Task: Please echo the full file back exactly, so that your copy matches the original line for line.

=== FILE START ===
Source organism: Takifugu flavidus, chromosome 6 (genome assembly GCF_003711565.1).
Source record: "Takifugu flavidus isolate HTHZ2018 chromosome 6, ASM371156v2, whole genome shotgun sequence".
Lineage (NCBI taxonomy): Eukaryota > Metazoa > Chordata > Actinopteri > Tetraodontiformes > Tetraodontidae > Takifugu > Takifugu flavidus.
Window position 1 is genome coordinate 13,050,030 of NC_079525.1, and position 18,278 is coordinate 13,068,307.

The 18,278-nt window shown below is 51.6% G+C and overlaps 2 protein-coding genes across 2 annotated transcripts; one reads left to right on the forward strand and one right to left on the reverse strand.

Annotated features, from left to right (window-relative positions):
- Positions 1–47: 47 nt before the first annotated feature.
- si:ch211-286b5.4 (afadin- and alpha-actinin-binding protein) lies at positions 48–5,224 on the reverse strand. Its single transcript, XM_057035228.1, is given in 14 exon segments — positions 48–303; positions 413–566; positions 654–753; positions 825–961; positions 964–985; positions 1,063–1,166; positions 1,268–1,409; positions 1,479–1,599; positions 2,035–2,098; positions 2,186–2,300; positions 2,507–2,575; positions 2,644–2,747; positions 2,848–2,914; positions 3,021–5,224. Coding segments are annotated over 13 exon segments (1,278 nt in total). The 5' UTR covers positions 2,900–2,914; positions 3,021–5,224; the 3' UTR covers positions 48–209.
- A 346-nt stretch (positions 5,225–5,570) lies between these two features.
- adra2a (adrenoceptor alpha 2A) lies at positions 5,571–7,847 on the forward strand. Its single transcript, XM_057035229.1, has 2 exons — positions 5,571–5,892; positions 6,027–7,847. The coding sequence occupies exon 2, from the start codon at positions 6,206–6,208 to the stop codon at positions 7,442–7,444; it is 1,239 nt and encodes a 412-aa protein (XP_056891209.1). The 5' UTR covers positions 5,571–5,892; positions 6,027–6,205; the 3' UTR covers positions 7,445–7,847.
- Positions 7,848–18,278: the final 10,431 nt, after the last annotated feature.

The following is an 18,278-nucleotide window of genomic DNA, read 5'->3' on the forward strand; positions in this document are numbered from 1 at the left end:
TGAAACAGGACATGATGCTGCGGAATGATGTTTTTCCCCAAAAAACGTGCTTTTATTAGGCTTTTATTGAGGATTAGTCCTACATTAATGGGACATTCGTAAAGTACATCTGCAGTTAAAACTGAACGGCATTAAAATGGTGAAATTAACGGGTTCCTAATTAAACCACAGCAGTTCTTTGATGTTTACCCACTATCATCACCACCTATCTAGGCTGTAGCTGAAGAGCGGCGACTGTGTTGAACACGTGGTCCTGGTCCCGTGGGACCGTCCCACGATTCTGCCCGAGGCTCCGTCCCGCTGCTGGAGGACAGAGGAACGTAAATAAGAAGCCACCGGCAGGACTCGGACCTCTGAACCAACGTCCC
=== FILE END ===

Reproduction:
Source organism: Takifugu flavidus, chromosome 6 (genome assembly GCF_003711565.1).
Source record: "Takifugu flavidus isolate HTHZ2018 chromosome 6, ASM371156v2, whole genome shotgun sequence".
Lineage (NCBI taxonomy): Eukaryota > Metazoa > Chordata > Actinopteri > Tetraodontiformes > Tetraodontidae > Takifugu > Takifugu flavidus.
Window position 1 is genome coordinate 13,050,030 of NC_079525.1, and position 18,278 is coordinate 13,068,307.

The 18,278-nt window shown below is 51.6% G+C and overlaps 2 protein-coding genes across 2 annotated transcripts; one reads left to right on the forward strand and one right to left on the reverse strand.

Annotated features, from left to right (window-relative positions):
- Positions 1–47: 47 nt before the first annotated feature.
- si:ch211-286b5.4 (afadin- and alpha-actinin-binding protein) lies at positions 48–5,224 on the reverse strand. Its single transcript, XM_057035228.1, is given in 14 exon segments — positions 48–303; positions 413–566; positions 654–753; positions 825–961; positions 964–985; positions 1,063–1,166; positions 1,268–1,409; positions 1,479–1,599; positions 2,035–2,098; positions 2,186–2,300; positions 2,507–2,575; positions 2,644–2,747; positions 2,848–2,914; positions 3,021–5,224. Coding segments are annotated over 13 exon segments (1,278 nt in total). The 5' UTR covers positions 2,900–2,914; positions 3,021–5,224; the 3' UTR covers positions 48–209.
- A 346-nt stretch (positions 5,225–5,570) lies between these two features.
- adra2a (adrenoceptor alpha 2A) lies at positions 5,571–7,847 on the forward strand. Its single transcript, XM_057035229.1, has 2 exons — positions 5,571–5,892; positions 6,027–7,847. The coding sequence occupies exon 2, from the start codon at positions 6,206–6,208 to the stop codon at positions 7,442–7,444; it is 1,239 nt and encodes a 412-aa protein (XP_056891209.1). The 5' UTR covers positions 5,571–5,892; positions 6,027–6,205; the 3' UTR covers positions 7,445–7,847.
- Positions 7,848–18,278: the final 10,431 nt, after the last annotated feature.

The following is an 18,278-nucleotide window of genomic DNA, read 5'->3' on the forward strand; positions in this document are numbered from 1 at the left end:
TGAAACAGGACATGATGCTGCGGAATGATGTTTTTCCCCAAAAAACGTGCTTTTATTAGGCTTTTATTGAGGATTAGTCCTACATTAATGGGACATTCGTAAAGTACATCTGCAGTTAAAACTGAACGGCATTAAAATGGTGAAATTAACGGGTTCCTAATTAAACCACAGCAGTTCTTTGATGTTTACCCACTATCATCACCACCTATCTAGGCTGTAGCTGAAGAGCGGCGACTGTGTTGAACACGTGGTCCTGGTCCCGTGGGACCGTCCCACGATTCTGCCCGAGGCTCCGTCCCGCTGCTGGAGGACAGAGGAACGTAAATAAGAAGCCACCGGCAGGACTCGGACCTCTGAACCAACGTCCC